If fleas infected with the tapeworm parasite are swallowed while grooming, your cat could end up with a tapeworm infection as well as a flea infestation.
- Bartonella (cat scratch disease)
Fleas in cats can spread disease, including a bacterium called Bartonella known as ‘cat scratch disease’. This affects cats and people, leading to fever, headaches and fatigue.
Fleas can also cause a serious human disease called typhus, but this is rare. While cases are reported worldwide, these are mainly in tropical and coastal areas.
In many cases it may not be obvious that your pet has fleas, as they burrow deep down into your pet’s fur and aren’t always easily visible. You should familiarise yourself with signs your pet may have fleas, which can include:
You may notice that your cat is scratching more than normal.
Overzealous or prolonged licking, biting and chewing that can lead to bald patches, sparse and damaged fur.
- Sore skin
Scabs and red, sore areas on your cat’s skin due to scratching and overgrooming could indicate they have an allergy to flea bites.
- Flea comb test
You can check your cat regularly by combing them gently with a flea comb. Shake the fur onto a damp piece of white tissue so you can more easily see any flea faeces (known as flea dirt) and fleas that may be hiding.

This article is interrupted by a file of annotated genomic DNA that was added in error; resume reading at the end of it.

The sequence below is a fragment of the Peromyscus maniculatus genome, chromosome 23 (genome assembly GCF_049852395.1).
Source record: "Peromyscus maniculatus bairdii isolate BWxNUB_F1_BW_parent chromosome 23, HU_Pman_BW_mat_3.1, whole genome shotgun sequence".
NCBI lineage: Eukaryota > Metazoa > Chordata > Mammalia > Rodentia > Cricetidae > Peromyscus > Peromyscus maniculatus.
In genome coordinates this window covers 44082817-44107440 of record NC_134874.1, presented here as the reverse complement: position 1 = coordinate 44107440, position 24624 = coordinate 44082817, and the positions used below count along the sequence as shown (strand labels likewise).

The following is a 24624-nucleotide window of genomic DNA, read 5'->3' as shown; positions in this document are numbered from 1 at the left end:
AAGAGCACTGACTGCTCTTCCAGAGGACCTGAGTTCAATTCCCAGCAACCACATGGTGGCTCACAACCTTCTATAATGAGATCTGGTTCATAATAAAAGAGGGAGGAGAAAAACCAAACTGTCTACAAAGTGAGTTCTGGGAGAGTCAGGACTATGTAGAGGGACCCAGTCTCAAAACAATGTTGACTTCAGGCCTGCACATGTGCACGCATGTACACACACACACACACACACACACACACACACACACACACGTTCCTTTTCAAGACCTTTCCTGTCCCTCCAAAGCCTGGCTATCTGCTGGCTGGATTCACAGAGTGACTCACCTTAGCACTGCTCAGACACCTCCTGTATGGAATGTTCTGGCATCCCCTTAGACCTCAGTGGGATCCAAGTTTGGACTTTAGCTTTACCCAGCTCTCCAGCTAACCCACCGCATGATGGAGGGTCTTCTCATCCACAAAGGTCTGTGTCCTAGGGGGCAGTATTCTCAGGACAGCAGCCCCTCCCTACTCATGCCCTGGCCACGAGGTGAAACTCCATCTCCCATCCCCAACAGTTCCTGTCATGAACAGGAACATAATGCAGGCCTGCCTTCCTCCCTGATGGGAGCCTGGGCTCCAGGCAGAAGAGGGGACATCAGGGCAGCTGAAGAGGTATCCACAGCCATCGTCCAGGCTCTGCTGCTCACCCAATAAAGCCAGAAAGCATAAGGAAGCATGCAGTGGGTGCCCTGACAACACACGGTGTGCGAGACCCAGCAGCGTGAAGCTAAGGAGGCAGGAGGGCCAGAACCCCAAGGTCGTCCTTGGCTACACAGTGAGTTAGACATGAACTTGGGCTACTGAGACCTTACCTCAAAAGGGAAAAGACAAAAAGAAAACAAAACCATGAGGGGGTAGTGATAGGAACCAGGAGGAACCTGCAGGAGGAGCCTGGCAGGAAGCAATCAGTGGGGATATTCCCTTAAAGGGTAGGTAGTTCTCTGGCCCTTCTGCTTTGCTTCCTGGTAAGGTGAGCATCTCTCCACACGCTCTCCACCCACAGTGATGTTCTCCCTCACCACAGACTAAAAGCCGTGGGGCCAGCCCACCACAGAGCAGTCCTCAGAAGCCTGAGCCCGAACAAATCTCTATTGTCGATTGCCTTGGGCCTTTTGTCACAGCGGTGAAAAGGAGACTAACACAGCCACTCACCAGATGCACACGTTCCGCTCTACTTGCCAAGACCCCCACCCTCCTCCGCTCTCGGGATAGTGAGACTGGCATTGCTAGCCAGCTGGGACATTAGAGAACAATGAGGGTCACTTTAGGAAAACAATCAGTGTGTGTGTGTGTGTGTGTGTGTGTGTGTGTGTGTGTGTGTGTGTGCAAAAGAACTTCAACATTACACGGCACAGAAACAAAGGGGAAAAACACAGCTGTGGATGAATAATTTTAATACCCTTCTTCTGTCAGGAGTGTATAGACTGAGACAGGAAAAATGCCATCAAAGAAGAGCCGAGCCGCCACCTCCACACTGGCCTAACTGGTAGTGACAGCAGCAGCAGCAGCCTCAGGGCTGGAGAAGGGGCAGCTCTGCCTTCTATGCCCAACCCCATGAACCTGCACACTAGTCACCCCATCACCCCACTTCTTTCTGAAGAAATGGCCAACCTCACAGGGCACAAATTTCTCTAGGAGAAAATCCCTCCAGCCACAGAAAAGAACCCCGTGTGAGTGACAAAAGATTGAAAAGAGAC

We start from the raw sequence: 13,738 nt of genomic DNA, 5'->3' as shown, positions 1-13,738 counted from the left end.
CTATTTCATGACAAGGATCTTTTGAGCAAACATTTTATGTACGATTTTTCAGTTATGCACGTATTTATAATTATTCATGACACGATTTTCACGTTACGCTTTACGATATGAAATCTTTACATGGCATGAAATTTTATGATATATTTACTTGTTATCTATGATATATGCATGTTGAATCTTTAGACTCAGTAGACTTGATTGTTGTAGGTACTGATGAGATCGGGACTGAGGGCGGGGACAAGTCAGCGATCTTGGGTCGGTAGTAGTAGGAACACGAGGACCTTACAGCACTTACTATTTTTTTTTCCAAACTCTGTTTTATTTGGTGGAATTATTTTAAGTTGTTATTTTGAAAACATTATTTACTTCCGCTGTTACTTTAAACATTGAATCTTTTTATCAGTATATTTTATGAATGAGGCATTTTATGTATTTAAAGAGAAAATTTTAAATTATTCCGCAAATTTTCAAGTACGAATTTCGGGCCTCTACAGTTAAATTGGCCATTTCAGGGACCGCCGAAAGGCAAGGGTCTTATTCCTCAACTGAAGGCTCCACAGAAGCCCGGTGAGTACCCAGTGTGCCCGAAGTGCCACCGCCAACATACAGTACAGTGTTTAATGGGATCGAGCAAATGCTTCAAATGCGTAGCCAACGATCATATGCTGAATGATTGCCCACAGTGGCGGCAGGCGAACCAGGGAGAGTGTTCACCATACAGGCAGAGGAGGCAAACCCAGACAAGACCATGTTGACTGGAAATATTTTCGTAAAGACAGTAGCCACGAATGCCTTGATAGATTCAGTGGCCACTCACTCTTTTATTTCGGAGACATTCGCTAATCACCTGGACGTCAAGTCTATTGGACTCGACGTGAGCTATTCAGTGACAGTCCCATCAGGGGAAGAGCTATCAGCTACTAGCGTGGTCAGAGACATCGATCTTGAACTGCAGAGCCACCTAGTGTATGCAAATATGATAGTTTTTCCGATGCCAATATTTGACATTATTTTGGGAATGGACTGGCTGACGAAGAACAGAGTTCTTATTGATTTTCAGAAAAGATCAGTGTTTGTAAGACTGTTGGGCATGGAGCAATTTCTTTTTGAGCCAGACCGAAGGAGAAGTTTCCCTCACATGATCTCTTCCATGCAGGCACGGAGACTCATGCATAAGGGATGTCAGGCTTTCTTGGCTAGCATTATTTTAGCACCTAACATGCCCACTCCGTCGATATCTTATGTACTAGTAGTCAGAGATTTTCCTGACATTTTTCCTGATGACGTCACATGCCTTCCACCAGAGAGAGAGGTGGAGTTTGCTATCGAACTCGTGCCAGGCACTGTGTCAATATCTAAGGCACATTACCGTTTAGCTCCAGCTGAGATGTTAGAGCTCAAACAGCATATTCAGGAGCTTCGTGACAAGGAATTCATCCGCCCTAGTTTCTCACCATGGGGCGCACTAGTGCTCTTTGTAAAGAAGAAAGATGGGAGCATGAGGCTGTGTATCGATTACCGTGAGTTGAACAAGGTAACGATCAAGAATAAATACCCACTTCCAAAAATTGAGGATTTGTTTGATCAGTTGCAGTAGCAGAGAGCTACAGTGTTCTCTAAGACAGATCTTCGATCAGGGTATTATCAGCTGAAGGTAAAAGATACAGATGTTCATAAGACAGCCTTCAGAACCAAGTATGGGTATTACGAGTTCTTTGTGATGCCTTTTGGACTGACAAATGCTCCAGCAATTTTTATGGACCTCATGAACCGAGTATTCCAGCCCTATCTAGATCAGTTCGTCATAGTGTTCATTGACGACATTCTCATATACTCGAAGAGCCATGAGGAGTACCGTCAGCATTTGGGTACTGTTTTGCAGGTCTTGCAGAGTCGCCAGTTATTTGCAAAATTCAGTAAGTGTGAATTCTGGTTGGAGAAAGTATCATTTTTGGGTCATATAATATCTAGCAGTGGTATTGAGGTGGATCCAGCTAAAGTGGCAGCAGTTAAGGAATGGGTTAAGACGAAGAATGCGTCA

Fleas are about 1-2mm long and can be seen with the naked eye. They appear black, dark brown or reddish brown and have thin flat bodies. If you notice dark round specks on your pet’s fur or skin which look a bit like ground black pepper, this could be ‘flea dirt’ and may indicate your pet has fleas.
Flea dirt is the faecal matter of fleas and consists of undigested blood. You may also spot it around the house where your pet likes to play or rest.
If you spot signs of fleas, don’t worry there are plenty of options to get rid of these unwanted visitors and protect your pet. Your vet will be able to advise you on the best one for your cat. Different treatments include:
Many pet owners find spot-on treatments the simplest way to kill and prevent fleas on pets. Treatments, like Advantage spot-on, are applied to the base of your cat’s neck, from where it spreads throughout the skin, killing fleas through contact. Suitable for pets from eight weeks, Advantage kills fleas within 24 hours and is effective for up to four weeks.
New innovative flea collars, such as Seresto Flea and Tick Control collar can provide long-lasting protection. Seresto flea and tick control collar protects your dog or cat for up to eight months in a single application. It kills fleas and repels and kills ticks without the need for them to bite your pet.2 Whatever collar you choose, make sure it has a quick-release mechanism, otherwise your cat could get tangled while roaming the neighbourhood.